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Doctor Please Don’t Go By Appearances

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When Healthcare Does Not Recognise You Are Seriously Ill

It was a joy to spend time with Rebecca Trahan and Elizabeth Apelles to discuss the impact of rare disease and Spontaneous Coronary Artery Dissection (SCAD) in particular.

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You may disagree with your doctor


Eric Last

Carly Flumer

Dana Deighton

Rod Ritchie

Daniel G Garza

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Why does a haircut cost more than a visit to a doctor?

These conversations with Diana Anderson and Cheryl Janis may be relevant in this context.

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What good is a cold?

It is often quoted that 50% of people will succumb to an upper respiratory tract infection in the course of a year. The usual pathogens involved are viruses.

Rhinoviruses with more than 100 serotypes are the most common pathogens, causing at least 25% of colds in adults. Coronaviruses may be responsible for more than 10% of cases. Parainfluenza viruses, respiratory syncytial virus, adenoviruses and influenza viruses have all been linked to the common cold syndrome. All of these organisms show seasonal variations in incidence. The cause of 30% to 40% of cold syndromes has not been determined.

Purushothama V. Dasaraju and Chien Liu.

The natural history of a cold is typically complete resolution within seven to ten days. There is no cure and regardless of what treatment is offered most people are miserable during that time with a runny nose, cough, sneezing, fatigue and sore throat. This is one of the commonest reasons people seek medical advice if not the most common reason. Colds are typically seasonal, highly infectious and responsible for a huge cost to society . Not to mention the risk of being offered inappropriate treatment, especially antibiotics.

We might ponder a philosophical question- Who benefits from a cold? Certainly viruses do- they spread from host to host at an alarming rate. However viruses that cause a cold do not mutate like the flu virus does, so spreading through the community doesn’t support their evolution. The condition is not fatal therefore it does not appear to support the host’s natural selection. So what is the point of an infection that makes us miserable up to three or four times a year? We lose time off work, we take medicines that provide temporary relief and life simply becomes a little more difficult. Possibly the only part of society that benefits are those who sell medicines!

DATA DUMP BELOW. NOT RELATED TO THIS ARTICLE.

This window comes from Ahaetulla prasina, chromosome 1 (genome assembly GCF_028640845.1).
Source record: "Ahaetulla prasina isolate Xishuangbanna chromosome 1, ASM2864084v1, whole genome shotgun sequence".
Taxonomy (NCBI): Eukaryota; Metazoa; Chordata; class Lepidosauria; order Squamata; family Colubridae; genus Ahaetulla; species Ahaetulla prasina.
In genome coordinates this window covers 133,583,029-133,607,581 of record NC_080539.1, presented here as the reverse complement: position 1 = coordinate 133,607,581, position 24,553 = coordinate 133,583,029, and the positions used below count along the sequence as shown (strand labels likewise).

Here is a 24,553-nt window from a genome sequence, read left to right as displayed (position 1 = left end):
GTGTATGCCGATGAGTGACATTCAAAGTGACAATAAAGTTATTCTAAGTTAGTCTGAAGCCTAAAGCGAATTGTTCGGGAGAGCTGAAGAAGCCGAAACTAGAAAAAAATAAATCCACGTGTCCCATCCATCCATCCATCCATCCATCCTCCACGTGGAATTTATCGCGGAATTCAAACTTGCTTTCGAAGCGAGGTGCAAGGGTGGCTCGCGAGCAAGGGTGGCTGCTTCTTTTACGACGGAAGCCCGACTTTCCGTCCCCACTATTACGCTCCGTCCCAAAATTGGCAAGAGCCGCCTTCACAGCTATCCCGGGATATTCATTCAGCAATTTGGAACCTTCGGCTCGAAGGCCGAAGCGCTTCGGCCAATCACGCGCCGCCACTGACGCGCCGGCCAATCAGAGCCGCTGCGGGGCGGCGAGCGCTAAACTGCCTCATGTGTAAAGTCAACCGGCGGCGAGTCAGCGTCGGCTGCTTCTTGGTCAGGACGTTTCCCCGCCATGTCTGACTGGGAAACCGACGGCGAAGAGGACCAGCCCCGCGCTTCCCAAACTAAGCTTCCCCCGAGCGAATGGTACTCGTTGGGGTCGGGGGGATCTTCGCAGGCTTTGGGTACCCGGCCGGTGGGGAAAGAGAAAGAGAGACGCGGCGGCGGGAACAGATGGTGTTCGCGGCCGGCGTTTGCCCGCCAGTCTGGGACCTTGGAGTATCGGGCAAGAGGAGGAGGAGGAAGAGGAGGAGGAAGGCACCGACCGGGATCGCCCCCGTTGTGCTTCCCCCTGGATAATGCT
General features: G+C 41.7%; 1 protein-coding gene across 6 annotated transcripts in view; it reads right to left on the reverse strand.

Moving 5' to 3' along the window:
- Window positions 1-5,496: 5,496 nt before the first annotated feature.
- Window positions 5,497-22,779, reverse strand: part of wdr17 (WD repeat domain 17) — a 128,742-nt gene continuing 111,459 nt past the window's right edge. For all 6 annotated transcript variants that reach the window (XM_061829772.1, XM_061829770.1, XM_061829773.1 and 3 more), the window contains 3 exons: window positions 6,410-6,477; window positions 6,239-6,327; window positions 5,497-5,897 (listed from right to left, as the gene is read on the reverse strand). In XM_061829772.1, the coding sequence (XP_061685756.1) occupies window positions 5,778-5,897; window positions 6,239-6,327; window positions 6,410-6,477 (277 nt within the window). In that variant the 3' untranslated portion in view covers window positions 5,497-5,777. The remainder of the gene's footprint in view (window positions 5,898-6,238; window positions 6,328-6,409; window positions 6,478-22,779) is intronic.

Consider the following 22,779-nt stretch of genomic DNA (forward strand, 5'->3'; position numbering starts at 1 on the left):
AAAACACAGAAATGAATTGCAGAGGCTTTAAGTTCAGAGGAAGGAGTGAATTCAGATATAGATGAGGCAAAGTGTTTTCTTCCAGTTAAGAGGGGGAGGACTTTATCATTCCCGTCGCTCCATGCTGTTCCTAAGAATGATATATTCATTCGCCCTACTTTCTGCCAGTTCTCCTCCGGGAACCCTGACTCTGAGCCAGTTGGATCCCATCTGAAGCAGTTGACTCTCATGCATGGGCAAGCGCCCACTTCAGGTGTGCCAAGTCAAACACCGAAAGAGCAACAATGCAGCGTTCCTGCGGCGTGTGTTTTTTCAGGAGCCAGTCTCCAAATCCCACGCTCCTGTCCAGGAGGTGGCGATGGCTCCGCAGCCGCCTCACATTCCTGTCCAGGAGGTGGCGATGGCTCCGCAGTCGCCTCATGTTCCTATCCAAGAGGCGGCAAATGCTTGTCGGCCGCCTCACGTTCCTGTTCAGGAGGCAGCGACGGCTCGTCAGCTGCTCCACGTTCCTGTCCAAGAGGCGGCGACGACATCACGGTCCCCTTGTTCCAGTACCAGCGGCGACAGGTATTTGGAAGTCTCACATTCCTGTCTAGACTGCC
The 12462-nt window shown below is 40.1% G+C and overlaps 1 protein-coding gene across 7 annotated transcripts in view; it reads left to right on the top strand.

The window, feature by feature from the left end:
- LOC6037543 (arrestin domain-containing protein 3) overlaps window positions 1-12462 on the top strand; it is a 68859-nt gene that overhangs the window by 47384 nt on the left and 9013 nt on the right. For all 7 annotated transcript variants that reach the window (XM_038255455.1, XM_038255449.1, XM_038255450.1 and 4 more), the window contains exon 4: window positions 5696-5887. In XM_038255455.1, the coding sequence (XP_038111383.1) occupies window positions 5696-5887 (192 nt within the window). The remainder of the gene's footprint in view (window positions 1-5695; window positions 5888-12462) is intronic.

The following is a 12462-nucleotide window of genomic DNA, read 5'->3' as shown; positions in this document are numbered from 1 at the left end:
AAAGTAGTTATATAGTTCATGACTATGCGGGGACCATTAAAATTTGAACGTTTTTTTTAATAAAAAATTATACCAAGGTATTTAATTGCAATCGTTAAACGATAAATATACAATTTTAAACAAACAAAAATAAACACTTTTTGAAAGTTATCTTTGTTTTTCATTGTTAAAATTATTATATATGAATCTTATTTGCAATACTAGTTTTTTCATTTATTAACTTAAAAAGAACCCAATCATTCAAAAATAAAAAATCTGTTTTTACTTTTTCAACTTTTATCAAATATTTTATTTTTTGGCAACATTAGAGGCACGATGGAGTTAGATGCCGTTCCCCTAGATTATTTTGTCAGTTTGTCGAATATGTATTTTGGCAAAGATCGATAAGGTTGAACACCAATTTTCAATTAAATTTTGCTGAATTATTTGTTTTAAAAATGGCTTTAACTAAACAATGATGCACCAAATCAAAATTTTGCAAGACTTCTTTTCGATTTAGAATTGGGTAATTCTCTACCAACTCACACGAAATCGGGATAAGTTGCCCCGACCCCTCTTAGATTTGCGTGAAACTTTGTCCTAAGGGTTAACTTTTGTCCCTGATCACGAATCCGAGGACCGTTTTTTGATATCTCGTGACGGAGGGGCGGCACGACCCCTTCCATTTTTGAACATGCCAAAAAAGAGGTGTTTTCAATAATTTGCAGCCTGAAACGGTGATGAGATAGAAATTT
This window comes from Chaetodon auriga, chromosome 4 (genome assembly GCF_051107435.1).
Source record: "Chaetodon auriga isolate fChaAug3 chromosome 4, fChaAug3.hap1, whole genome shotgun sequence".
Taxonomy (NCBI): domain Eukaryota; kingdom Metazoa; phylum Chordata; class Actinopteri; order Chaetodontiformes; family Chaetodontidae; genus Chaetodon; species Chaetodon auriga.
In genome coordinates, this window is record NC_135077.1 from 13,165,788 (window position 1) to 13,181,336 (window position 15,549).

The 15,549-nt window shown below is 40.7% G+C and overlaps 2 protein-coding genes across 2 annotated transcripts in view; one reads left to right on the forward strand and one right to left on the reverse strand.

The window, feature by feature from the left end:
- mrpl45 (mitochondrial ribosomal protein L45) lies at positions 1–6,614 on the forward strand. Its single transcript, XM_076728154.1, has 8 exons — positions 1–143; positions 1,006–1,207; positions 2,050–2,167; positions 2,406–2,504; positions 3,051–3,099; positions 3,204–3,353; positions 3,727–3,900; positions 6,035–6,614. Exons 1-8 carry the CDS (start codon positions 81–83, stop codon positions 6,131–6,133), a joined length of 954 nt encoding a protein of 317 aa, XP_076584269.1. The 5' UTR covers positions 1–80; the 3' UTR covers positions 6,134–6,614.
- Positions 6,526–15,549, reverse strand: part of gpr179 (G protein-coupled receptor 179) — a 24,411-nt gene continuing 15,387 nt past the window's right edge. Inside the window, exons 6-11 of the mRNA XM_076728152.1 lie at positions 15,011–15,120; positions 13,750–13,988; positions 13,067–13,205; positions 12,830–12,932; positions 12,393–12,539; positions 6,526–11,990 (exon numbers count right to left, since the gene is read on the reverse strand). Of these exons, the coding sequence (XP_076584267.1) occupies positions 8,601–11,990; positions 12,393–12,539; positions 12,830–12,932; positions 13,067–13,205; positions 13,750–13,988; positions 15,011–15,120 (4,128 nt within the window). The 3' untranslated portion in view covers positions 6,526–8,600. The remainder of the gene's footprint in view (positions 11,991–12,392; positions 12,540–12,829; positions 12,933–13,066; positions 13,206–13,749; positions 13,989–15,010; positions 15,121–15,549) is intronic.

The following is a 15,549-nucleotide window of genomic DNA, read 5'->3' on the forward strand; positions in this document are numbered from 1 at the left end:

Research now suggests that not everyone suffers to the same extent.

The epidemiologic data suggest that endurance athletes are at increased risk for URTI during periods of heavy training and the 1-to 2-week period after marathon-type race events.


Even after adjustment for other variables, men were significantly more likely to ‘over-rate’ their symptoms in comparison with the clinical observer than were women.


We found that high physical activity was associated with a lower risk of contracting URTI for both men and women.

Fondell et al

Data analysis showed that higher incidence of URTI was significantly associated with increased training ( tennis) duration and load, and competition level, on a weekly basis.

Novas et al

The risk of self-reported manifestations of the common cold was higher in workers who reported symptoms of depression.

Kim et al

Most of the relevant studies show a significant relationship between psychosocial factors and the onset or progression of acute respiratory tract illness. However, the psychosocial variables were not consistently evaluated across the included studies, and different methodological approaches were used to examine the association between psychosocial factors and acute respiratory tract illness.

Falagas et al

And finally most intriguing of all

Training in meditation or exercise may be effective in reducing ARI illness burden.

Barrett et al

This suggests that the URTI may serve as a barometer for stress in many people. This perspective may help those who advise or care for people who are experiencing symptoms of an URTI to consider what if anything can be done to address the other issues in their lives that may be problematic. By corollary people presenting for help with an URTI require the most skilled healthcare and not just a lecture on how paracetamol is the only treatment available.

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Where are your finger prints in my care?

It is unlikely that you will be part of every encounter with the customer, client or patient whatever you do and wherever you work. A barista is not at the table with the customer is presented with their breakfast; a dressmaker isn’t at the checkout when the customer makes their purchase at a department store. Sooner or later you won’t be there in person. However it is likely that whatever you’ve contributed will have an impact. How do you define your role from this perspective in healthcare?